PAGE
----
A longitudinal analysis of pharmacist-driven inhaler optimization in the ambulatory care setting.
Blum E, Thavarajah K, and Martirosov A. A longitudinal analysis of pharmacist-driven inhaler optimization in the ambulatory care setting. Am J Respir Crit Care Med 2018; 197.
Am J Respir Crit Care Med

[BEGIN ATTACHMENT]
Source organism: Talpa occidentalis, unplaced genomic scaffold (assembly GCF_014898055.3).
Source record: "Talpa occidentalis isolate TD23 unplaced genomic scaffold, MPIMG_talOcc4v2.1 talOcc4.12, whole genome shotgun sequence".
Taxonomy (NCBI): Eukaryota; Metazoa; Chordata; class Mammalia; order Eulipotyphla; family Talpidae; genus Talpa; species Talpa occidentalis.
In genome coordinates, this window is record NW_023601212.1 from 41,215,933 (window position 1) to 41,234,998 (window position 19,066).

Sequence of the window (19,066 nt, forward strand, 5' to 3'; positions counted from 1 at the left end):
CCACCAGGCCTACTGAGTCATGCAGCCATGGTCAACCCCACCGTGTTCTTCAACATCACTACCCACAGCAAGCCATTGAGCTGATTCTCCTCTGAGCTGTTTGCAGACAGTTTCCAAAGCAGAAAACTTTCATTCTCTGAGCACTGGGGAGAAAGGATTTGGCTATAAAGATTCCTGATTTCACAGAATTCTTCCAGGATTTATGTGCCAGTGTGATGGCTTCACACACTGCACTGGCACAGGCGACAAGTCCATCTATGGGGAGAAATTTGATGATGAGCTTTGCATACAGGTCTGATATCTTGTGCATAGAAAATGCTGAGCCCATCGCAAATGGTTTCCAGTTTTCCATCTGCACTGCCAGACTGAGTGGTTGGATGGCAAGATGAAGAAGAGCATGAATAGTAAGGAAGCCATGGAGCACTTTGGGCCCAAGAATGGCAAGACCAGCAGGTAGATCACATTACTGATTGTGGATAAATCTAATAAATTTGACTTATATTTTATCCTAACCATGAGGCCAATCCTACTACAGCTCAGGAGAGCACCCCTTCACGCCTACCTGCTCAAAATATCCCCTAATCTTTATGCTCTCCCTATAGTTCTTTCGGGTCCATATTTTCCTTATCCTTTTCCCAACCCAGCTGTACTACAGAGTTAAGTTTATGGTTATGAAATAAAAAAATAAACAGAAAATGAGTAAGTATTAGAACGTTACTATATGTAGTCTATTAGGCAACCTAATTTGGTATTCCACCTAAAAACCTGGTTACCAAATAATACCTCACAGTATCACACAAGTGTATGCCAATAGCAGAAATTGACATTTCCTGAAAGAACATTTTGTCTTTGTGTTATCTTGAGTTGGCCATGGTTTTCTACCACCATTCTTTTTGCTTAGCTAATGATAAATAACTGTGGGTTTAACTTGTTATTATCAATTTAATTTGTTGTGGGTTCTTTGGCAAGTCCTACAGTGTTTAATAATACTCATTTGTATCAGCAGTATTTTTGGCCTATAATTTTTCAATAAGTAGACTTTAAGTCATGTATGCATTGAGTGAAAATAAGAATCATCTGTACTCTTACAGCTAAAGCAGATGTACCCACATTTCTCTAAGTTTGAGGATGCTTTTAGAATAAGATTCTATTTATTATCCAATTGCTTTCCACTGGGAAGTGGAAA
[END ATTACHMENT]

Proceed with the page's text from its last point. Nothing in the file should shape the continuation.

The overall prevalence of correct inhaler technique remains poor, and education alone does not correct poor technique. An important component that is often missing from selection of a pulmonary regimen is an objective assessment of patients' inhaler technique. Pharmacists can play a role in the selection of appropriate pulmonary regimen that matches patients' respiratory abilities using the Vitalograph Aerosol Inhalation Monitor™ (AIM). Methods: This one-group, pretest-posttest quasi-experimental study enrolled patients with asthma and COPD who presented to Henry Ford Hospital Pulmonary Clinic from June 2016 to March 2017. Patients met with a pharmacist who provided a bundle of services including an inhaler technique assessment with the AIM. Based on the patient's performance, the pharmacist developed patientspecific plans. Follow up phone calls were made one, four, and twelve weeks after the initial visit. The primary outcome was change in ACT or CAT at four and twelve weeks compared to baseline. Secondary outcomes included change in patient reported weekly rescue medication use and change in adherence using MMAS-4 scores. An analysis of patients seen by a pulmonologist during the same period, who had at least two documented ACT or CAT scores were randomly selected for comparison. Results: A total 75 patients met inclusion criteria. Based on the AIM assessment, 89% of patients were not on an appropriate device. The most common recommendation made by the pharmacist was to change to a fully nebulized regimen. Patients with asthma had a significant improvement in their ACT scores from baseline to four weeks (12.1 vs 16.3, p<0.01) and baseline to twelve weeks (12.5 vs 17.1, p<0.01). Patients with COPD had a non-significant improvement in their CAT scores from baseline to week four (22.7 vs 20.7, p=0.19), but a significant improvement from baseline to week twelve (22.7 vs 20.1, p=0.02). The historical control group did not have a significant improvements in their ACT and CAT scores. Patient-reported rescue inhaler use improved at week one (20.6 vs 13.3, p<0.01), four (22.1 vs 15.5, p=0.06), and twelve (21.6 vs 12.5, p<0.01). The MMAS-4 scores did not significantly improve at week four or twelve. Conclusion: Incorporating an objective assessment of inhaler technique into a pulmonary clinic visit by a pharmacist may help improve asthma and COPD control though twelve weeks. Future research into objectively assessing inhaler technique in order to optimize patient's pulmonary regimens is warranted.